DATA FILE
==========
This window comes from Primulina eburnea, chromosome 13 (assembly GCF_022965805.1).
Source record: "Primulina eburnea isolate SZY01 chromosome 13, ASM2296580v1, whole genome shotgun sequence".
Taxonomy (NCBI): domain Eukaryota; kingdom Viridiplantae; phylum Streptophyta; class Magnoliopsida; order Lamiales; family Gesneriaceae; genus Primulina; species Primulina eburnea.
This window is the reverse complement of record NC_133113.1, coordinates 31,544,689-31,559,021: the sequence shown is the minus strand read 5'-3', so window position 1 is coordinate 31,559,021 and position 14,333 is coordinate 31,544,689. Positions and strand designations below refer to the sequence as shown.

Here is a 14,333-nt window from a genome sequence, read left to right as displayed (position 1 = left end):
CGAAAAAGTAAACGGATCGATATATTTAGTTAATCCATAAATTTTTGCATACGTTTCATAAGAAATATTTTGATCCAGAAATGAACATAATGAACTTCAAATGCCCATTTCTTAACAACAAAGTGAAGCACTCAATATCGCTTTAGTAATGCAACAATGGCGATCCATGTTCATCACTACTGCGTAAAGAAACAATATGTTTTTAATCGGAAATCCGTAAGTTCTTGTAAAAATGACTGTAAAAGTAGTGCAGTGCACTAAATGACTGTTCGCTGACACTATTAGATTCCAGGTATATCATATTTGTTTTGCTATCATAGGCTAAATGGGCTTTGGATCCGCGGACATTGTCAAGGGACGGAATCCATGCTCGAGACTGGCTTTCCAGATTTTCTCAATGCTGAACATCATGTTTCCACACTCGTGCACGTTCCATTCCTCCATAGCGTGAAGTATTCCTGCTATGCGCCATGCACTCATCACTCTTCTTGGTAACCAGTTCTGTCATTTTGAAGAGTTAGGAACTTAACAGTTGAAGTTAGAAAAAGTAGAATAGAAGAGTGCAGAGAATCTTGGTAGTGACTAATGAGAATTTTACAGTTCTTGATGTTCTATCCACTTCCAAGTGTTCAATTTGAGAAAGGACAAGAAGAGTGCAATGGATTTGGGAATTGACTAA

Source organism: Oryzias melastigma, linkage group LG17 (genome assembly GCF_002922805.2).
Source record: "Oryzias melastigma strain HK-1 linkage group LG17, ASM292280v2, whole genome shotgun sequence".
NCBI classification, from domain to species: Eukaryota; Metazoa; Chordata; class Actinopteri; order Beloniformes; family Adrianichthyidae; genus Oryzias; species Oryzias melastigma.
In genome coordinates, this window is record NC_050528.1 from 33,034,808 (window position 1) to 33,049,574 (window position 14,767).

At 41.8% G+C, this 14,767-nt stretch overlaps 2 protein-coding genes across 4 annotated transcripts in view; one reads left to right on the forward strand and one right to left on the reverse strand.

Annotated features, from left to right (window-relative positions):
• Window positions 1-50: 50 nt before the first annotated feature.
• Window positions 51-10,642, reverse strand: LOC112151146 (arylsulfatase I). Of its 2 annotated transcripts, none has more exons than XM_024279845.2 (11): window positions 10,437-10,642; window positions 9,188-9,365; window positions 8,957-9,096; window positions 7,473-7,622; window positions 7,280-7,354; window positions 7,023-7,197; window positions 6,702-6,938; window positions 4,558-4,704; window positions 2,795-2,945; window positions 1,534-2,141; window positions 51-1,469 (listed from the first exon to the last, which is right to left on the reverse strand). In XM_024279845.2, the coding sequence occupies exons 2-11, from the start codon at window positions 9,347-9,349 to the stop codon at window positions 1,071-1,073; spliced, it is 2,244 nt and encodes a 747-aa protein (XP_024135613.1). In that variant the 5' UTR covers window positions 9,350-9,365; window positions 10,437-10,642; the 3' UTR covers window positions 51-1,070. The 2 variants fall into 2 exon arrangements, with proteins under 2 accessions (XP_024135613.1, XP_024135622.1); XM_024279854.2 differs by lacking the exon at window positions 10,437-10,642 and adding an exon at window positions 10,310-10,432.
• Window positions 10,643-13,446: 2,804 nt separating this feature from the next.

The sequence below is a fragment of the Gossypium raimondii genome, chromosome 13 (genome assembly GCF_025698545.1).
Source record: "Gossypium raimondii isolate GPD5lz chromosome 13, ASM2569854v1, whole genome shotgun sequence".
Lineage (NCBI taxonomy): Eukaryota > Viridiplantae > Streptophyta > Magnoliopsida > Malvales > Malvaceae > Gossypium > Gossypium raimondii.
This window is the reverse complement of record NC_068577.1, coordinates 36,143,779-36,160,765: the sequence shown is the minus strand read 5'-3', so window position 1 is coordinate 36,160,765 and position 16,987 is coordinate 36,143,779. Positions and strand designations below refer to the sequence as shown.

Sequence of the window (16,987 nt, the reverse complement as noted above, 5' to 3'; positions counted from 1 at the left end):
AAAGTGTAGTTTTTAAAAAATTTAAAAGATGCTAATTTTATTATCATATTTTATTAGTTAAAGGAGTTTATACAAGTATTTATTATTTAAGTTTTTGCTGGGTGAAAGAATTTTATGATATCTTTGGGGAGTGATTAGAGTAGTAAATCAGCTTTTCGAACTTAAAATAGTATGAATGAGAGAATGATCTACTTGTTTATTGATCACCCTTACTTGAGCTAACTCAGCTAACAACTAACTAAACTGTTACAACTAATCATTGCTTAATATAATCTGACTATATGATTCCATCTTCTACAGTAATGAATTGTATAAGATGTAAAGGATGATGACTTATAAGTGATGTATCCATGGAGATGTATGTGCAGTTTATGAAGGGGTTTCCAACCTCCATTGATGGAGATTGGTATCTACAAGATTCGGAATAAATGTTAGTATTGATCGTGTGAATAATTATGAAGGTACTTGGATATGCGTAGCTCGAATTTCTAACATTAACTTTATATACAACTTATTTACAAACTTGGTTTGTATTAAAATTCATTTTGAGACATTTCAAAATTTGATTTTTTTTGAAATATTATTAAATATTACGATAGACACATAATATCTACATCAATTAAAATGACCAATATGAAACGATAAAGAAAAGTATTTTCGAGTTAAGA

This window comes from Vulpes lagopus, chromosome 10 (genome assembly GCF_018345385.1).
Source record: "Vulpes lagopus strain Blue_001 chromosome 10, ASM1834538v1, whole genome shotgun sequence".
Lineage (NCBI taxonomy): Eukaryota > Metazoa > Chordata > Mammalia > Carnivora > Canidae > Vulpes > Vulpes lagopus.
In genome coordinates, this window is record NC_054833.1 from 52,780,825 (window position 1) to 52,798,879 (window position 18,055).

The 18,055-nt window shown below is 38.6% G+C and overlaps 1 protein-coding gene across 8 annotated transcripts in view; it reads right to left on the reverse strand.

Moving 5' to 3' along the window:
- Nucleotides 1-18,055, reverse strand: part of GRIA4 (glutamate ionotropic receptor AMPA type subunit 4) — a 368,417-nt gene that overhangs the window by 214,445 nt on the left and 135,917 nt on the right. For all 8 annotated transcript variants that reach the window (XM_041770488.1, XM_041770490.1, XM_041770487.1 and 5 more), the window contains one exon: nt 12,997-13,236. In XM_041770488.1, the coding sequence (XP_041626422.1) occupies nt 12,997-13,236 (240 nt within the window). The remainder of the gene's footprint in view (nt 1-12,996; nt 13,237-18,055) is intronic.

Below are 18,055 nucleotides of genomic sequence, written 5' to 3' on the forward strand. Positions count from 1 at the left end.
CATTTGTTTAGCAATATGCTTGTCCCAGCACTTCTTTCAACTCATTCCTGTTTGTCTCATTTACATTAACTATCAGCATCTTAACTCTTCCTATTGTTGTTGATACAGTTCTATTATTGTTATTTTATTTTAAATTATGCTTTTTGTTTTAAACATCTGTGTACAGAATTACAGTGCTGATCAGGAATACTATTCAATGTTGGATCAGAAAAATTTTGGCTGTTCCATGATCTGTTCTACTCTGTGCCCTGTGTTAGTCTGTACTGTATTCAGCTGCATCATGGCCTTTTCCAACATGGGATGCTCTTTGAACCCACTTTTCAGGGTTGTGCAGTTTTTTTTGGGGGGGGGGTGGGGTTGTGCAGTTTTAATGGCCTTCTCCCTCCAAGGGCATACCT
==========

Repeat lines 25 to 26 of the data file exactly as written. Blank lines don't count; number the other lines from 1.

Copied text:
In genome coordinates, this window is record NC_054833.1 from 52,780,825 (window position 1) to 52,798,879 (window position 18,055).

The 18,055-nt window shown below is 38.6% G+C and overlaps 1 protein-coding gene across 8 annotated transcripts in view; it reads right to left on the reverse strand.